by Claire Swingle
Today is International Migrants Day. Food and migration are often thought of together, mostly in the ways that migrants bring culinary traditions and flavors with them to new places, and the hodgepodge of delicious restaurants in areas with high immigrant populations. But food, especially food insecurity, is also a key reason why people migrate. This is true in Nepal, where rice is both central to food and cultural identity and also the face of food insecurity and a changing society.
“Dal bhat khaanu bhayo?” (have you eaten dal bhat yet?) is an equivalent greeting to “how are you?” after all, and for good reason, since the lentil soup and rice dish is eaten at all times of day throughout the country. Rice keynotes important ceremonies that bookmark one’s life, too, from Annaprasana – celebrating the first time a baby eats solid food – to Antyesti, Hindu funeral rites where rice balls are offered to ancestors. Despite the ubiquity of bhat (known as chamala before it is cooked)in the most quotidian and the most sacred events in Nepali life, rice, and the socio-cultural traditions that surround its cultivation, is also part of the driving forces behind migration.
Male out-migration, the so-called “feminization of agriculture,” is stark in many rural areas, where rising input costs, deeply ingrained caste and gender inequalities, and decreasing plot sizes, compounded by climate-change induced stresses and risks, has led to many men migrating either seasonally or full-time for work, primarily to India and the Middle East. Indeed, remittances make up almost a third of the Nepali economy.
Improving food security can be a powerful tool for reducing the push factors that force migration. Improving water use for dry season agriculture by marginal and tenant farmers (DSI4MTF) is one project working in the Eastern Gangetic Plains, which include the Nepal Terai as well as Bihar and West Bengal, to improve the resiliency of small and marginal farmers.
In the mountains, grains such as millet, barley, and buckwheat have been long been traditionally cultivated but are now being largely disregarded in favor of rice — despite it having fewer nutrients than the other grains, and being less suited to the marginal lands and harsh mountain growing conditions — because “bhateeys” (rice eaters) are considered more elite. The traditional recipes made from those grains, such as kaguno kheer, a sweet porridge made of millet, are also losing popularity. Nepal has gone from exporting rice (until the mid-1980s) to importing millions of rupees of rice every year, while chronic malnutrition remains a widespread concern.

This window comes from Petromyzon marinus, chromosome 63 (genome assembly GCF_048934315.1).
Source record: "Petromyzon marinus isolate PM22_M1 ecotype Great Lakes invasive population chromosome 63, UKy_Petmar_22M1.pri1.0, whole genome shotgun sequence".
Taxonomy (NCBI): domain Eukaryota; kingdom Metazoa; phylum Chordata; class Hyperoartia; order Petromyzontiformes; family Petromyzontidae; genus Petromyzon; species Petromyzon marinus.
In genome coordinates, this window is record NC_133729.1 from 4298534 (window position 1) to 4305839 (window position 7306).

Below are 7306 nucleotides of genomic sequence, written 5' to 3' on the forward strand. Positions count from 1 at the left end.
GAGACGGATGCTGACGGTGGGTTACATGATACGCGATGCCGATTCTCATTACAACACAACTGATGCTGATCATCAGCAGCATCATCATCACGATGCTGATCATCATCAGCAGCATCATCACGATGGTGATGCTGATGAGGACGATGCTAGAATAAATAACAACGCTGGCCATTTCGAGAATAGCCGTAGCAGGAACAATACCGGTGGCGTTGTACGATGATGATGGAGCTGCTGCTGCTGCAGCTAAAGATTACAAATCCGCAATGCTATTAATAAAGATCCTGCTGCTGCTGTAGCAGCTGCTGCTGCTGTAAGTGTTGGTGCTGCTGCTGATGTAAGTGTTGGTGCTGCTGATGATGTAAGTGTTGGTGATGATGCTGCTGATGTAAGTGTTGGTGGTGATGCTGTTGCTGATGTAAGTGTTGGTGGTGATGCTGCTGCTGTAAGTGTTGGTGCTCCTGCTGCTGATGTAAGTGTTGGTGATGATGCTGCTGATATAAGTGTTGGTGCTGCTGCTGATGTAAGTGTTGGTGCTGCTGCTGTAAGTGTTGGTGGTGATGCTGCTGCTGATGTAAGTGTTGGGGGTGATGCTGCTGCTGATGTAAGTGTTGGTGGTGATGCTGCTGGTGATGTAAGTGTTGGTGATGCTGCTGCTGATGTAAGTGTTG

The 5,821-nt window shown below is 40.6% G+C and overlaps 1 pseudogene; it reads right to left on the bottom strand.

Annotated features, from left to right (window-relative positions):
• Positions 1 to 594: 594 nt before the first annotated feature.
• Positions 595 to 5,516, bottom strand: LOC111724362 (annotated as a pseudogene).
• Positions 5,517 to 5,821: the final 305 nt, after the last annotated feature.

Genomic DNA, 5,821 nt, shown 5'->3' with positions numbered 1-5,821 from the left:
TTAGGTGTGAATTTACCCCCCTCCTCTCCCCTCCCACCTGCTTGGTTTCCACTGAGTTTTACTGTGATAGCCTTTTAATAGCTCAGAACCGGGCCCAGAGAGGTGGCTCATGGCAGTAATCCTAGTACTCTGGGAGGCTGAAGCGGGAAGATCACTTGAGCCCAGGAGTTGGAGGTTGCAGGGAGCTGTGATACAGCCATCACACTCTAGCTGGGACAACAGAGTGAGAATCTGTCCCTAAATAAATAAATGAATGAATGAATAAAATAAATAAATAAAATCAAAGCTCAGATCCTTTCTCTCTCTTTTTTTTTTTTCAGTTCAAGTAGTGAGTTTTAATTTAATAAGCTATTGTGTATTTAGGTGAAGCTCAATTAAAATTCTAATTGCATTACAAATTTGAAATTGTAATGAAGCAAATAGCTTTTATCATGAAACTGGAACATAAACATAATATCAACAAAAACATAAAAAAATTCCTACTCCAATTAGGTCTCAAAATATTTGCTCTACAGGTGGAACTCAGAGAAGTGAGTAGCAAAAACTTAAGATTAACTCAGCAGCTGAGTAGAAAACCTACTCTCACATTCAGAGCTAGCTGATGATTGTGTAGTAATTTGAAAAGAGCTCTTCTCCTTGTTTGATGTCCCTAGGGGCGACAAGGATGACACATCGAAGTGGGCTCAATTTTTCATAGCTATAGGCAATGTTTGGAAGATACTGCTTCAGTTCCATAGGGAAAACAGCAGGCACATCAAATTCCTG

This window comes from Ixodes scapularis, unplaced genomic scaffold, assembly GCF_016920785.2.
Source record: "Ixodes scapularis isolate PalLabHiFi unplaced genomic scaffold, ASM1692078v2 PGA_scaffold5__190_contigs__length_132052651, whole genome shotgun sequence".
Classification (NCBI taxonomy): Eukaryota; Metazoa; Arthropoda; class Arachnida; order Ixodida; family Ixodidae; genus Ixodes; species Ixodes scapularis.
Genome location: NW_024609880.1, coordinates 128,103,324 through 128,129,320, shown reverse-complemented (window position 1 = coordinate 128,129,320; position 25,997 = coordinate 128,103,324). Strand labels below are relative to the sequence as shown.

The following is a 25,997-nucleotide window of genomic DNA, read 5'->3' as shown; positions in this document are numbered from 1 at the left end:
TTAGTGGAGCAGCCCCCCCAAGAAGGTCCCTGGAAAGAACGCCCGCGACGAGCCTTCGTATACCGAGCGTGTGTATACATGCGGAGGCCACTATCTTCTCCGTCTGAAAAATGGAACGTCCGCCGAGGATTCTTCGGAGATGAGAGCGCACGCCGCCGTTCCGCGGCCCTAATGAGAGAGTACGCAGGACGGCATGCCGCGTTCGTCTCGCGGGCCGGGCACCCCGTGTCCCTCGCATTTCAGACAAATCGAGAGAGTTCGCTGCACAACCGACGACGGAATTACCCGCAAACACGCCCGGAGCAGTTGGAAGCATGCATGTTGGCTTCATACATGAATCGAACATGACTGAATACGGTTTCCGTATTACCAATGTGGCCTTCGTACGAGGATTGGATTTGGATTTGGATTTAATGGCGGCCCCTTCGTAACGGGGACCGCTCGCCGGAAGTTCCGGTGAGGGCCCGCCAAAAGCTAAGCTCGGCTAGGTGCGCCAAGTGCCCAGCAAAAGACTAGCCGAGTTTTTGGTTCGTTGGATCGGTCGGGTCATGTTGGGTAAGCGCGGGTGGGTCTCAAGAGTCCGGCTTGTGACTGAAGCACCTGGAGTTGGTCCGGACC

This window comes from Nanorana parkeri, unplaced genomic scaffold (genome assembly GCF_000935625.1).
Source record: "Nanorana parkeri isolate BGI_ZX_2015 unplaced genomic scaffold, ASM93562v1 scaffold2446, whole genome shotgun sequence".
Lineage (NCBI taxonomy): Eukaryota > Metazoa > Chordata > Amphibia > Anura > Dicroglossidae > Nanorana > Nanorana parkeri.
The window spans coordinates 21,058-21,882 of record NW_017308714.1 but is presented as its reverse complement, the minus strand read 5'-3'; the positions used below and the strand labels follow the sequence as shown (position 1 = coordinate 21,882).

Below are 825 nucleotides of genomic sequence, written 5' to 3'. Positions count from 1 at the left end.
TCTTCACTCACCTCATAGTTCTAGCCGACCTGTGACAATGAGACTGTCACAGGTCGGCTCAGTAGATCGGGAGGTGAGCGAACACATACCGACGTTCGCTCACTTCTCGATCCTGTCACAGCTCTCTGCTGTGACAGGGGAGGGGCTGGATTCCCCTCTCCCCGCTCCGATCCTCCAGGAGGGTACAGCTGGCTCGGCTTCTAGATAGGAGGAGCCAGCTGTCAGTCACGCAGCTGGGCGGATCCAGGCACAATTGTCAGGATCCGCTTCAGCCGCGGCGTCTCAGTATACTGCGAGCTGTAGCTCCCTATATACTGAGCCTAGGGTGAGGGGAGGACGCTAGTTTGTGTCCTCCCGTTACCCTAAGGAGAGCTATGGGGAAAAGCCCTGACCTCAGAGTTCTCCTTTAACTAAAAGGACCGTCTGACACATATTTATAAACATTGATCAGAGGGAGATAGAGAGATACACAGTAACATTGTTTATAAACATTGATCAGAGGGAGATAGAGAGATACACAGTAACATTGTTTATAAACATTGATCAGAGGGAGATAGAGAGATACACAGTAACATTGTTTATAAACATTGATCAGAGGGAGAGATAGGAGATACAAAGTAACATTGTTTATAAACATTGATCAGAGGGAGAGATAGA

Meanwhile, in the Terai lowlands in the south, Nepal’s “grainbowl,” growing rice is deeply ingrained. Accompanying this traditional cultivation are the equally entrenched challenges of limited irrigation, limited land ownership for a large portion of the (poorer, lower caste) population, and land fragmentation.
The majority of rice land in Nepal is rain-fed, which is to say completely dependent on the increasingly erratic rainfall and changing weather patterns. Farmers in the Terai primarily cultivate rice in monsoon season and maybe lentils or potatoes with the residual moisture during winter season, and then leave land fallow the rest of the year because they have limited access to water to irrigate. Any delay in monsoonal onset has a huge impact on rice yield itself, and also disrupts the other crop rotations, which are reliant on remaining moisture in soil and surface water canals. This portends challenges for food and income security, and makes access to vegetables especially precarious since they are primarily grown in summer, when fields are often forced to remain fallow due to lack of water.
This system of agriculture is not enough to meet food and income requirements for many farmers in the Terai, like Md. Sakruddin, who then have to work as wage laborers or seasonal migrant workers to make up the shortfall. Prior to joining an agricultural collective as part of the DSI4MTF project, Md. Sakruddin was a landless tenant farmer cultivating paddy, wheat, and lentil on a sharecropping basis, meaning that the land owner did not provide any input support and received 50% of the total crop yield. He then worked as a wage laborer to meet his family’s remaining needs. With project assistance, he has joined a collective, gained access to irrigation technology and a fixed-cash land lease, and has started cultivating okra and mung bean during summer season. He is able to produce enough food for his family and can even sell some produce to meet his family’s cash needs.
In Nepal, demand for rice is relatively new in the mountains, while cultivation of rice is deeply ingrained in the southern Terai; yet, in both places, rice is the face of a contestation between traditional cultivation methods, crops, and class, whether because it is usurping demand for traditional local grains, or continuing entrenched systems of agriculture that are increasingly difficult to sustain in the face of increasing climatic stresses. Certainly, crop diversification will be critical for increasing incomes and supporting livelihoods, promoting climate change resiliency, enhancing nutrition, and improving water efficiency. If these conditions are not met, migration often becomes the only option. In this context, I wonder if Nepalis will still ask, “have you had your daal bhat yet?” in the same way in the coming decades.